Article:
Problem Solving includes a range of discrete skills related to how individuals solve social problems. These skills are associated with specific facets of Conscientiousness. Much of the developmental and intervention work on social problem solving29 has emphasized an array of interconnected social information-processing skills30 individuals use when solving social problems (e.g., joining a group, resolving conflicts). These include attention to relevant cues, interpretation of cues and emotional reactions, goal setting and planning, access to behavioral responses from memory, evaluation of responses, decision making, behavioral enactment, and reflection (Crick & Dodge, 1994). Through socialization, direct instruction, and cultural influences, individuals develop relatively stable patterns of processing social (and non-social) information.
Resilience has been defined as the ability to “bounce back” from adversity and thrive in the context of risk. Resilience refers to a pattern over time that is characterized by good eventual adaptation despite risk, stressors, or adversity. It also is defined by the ability to appropriately and realistically connect future goals and opportunities to one’s own abilities, and to adapt as needed to situational constraints. Resilient individuals cope well with stressors and do not get derailed by stressful events but persist and remain optimistic. Although there are individual differences in stress tolerance, resilience generally is a learned process that is facilitated through positive and supportive interactions with the environment. Conscientiousness and low Neuroticism are two of the Big Five traits that align with resilience, along with Grit, but it is the expression of these traits under difficult circumstances that is the defining feature of resilience.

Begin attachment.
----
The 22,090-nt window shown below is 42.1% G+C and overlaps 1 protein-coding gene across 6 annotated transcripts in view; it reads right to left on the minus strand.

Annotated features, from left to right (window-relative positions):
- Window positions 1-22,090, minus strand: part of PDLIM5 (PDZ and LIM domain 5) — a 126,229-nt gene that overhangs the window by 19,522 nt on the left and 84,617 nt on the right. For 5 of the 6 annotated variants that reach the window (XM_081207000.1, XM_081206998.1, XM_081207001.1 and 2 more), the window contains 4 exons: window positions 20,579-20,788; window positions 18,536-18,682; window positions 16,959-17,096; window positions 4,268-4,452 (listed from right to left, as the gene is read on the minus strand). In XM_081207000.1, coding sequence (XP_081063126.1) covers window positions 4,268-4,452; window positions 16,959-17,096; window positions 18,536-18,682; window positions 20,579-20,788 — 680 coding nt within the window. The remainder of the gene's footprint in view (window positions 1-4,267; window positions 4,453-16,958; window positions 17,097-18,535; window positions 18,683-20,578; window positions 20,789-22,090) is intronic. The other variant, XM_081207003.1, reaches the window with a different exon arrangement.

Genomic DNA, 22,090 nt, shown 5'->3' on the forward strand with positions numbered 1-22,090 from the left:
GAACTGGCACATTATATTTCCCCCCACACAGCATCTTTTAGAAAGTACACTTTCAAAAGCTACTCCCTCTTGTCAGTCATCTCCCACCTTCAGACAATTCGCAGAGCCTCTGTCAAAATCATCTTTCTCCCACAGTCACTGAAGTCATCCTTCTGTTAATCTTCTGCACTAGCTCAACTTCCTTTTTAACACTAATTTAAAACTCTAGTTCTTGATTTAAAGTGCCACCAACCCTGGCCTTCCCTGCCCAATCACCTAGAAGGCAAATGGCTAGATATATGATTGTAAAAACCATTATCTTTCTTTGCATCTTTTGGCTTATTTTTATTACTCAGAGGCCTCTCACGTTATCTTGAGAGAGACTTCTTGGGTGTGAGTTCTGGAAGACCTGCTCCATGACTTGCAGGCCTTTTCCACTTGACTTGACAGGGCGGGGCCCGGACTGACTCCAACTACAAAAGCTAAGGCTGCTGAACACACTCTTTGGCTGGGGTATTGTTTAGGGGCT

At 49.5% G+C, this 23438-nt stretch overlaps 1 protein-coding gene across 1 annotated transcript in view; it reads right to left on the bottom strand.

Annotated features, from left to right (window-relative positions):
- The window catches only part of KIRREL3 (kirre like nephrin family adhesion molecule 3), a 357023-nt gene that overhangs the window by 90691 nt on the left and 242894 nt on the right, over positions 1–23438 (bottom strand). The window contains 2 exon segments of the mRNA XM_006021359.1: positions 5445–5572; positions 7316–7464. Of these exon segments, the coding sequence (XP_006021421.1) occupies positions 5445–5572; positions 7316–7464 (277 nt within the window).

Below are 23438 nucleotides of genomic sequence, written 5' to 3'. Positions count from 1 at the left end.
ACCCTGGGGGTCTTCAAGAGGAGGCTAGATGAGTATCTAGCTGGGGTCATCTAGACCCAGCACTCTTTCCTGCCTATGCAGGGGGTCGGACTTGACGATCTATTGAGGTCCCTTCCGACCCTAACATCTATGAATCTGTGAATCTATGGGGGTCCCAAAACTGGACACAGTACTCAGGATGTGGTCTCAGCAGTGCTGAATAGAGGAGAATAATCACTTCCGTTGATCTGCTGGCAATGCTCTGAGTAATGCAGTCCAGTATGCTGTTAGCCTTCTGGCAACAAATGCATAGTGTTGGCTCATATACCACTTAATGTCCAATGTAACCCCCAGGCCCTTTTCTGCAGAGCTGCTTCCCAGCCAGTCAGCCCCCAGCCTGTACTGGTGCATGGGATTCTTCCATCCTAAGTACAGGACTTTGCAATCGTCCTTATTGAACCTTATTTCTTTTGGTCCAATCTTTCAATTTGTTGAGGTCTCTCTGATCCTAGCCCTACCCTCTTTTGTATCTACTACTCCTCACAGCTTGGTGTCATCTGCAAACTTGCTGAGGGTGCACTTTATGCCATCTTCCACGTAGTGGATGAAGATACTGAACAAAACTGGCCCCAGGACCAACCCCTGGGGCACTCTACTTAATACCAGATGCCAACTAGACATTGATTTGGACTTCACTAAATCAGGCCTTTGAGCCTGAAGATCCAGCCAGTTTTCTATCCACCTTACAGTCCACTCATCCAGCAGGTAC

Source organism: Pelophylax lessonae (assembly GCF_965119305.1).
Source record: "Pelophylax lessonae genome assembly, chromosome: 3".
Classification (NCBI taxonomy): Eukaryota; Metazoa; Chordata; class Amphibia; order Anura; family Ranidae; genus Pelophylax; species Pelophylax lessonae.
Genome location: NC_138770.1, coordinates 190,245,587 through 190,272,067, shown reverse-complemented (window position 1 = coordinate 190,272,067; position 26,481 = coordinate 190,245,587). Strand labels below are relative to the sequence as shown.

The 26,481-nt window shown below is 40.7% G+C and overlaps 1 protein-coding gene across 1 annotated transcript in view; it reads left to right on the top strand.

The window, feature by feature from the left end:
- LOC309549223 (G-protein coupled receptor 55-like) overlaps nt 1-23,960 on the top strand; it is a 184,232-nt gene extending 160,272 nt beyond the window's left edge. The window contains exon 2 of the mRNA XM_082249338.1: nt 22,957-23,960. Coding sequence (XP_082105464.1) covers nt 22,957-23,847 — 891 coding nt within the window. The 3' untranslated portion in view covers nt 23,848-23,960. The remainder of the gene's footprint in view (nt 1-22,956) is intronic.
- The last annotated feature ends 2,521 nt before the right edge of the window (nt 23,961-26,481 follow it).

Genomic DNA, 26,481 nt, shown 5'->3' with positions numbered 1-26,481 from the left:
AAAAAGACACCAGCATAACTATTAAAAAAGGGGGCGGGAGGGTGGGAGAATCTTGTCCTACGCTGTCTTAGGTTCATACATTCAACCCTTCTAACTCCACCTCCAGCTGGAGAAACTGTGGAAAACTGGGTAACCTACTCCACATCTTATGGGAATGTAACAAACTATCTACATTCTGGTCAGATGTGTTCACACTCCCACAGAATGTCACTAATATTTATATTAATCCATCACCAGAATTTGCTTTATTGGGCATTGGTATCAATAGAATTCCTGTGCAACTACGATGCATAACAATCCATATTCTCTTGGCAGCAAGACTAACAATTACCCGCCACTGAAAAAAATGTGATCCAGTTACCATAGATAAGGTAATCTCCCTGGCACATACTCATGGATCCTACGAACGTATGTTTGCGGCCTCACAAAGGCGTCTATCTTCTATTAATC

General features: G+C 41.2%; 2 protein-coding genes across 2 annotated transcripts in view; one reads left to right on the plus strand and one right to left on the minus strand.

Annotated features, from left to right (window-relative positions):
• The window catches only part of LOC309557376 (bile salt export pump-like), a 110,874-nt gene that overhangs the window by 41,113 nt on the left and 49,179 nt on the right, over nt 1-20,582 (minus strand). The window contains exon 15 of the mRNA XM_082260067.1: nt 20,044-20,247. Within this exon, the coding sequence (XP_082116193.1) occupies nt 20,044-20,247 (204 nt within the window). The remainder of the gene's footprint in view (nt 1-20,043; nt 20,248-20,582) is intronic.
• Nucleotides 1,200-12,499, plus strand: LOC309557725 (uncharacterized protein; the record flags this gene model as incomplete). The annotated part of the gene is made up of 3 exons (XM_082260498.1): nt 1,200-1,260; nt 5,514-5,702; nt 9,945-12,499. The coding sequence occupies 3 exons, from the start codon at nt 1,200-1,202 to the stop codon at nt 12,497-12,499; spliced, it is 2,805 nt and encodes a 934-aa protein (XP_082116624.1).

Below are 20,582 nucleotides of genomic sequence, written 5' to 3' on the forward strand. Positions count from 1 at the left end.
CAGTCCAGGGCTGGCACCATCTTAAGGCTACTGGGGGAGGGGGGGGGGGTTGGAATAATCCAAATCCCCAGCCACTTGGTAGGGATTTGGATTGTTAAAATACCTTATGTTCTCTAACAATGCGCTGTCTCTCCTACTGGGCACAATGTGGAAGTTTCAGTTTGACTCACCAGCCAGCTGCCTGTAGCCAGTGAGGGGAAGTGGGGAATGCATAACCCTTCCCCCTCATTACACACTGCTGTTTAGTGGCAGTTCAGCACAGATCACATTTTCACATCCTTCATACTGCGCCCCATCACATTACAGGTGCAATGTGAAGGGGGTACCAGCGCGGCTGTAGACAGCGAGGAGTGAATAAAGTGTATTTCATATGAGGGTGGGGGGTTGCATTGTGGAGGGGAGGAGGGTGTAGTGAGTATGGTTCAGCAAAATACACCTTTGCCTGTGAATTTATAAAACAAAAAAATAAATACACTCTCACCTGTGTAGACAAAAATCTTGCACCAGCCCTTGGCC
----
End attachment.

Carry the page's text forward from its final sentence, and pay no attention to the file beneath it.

Achievement Motivation includes an orientation towards success, mastery, and sense of purpose. It has been associated with the capacity and drive to pursue difficult tasks, to work toward desired goals, and a high degree of independence. Individuals who are high in achievement motivation will demonstrate both a desire to learn and a focus on mastery as well as (or even more than) performance goals. They view learning skills and intelligence as an effortful, incremental process that can be improved rather than an inherited trait that is relatively stable over time. In terms of personality traits, it is most closely aligned with Conscientiousness and Openness to Experience as well as the construct of Grit.
Control (self-control) includes a range of self-regulatory skills that are evident when individuals are able to modulate and restrain their impulses or immediate reactions to stimuli. Control skills such as the ability to effectively focus attention, delay gratification, and inhibit impulsive responding are crucial for early academic achievement and have been linked to later adjustment, educational, and occupational success. They also are important for problem solving, as they allow individuals to “stop and think” before acting and respond in a controlled rather than automatic fashion. Control is related to the concept of delay discounting in that low levels of impulse control are linked to higher levels of discounting future rewards. Self-control is an important skill complement to Conscientiousness.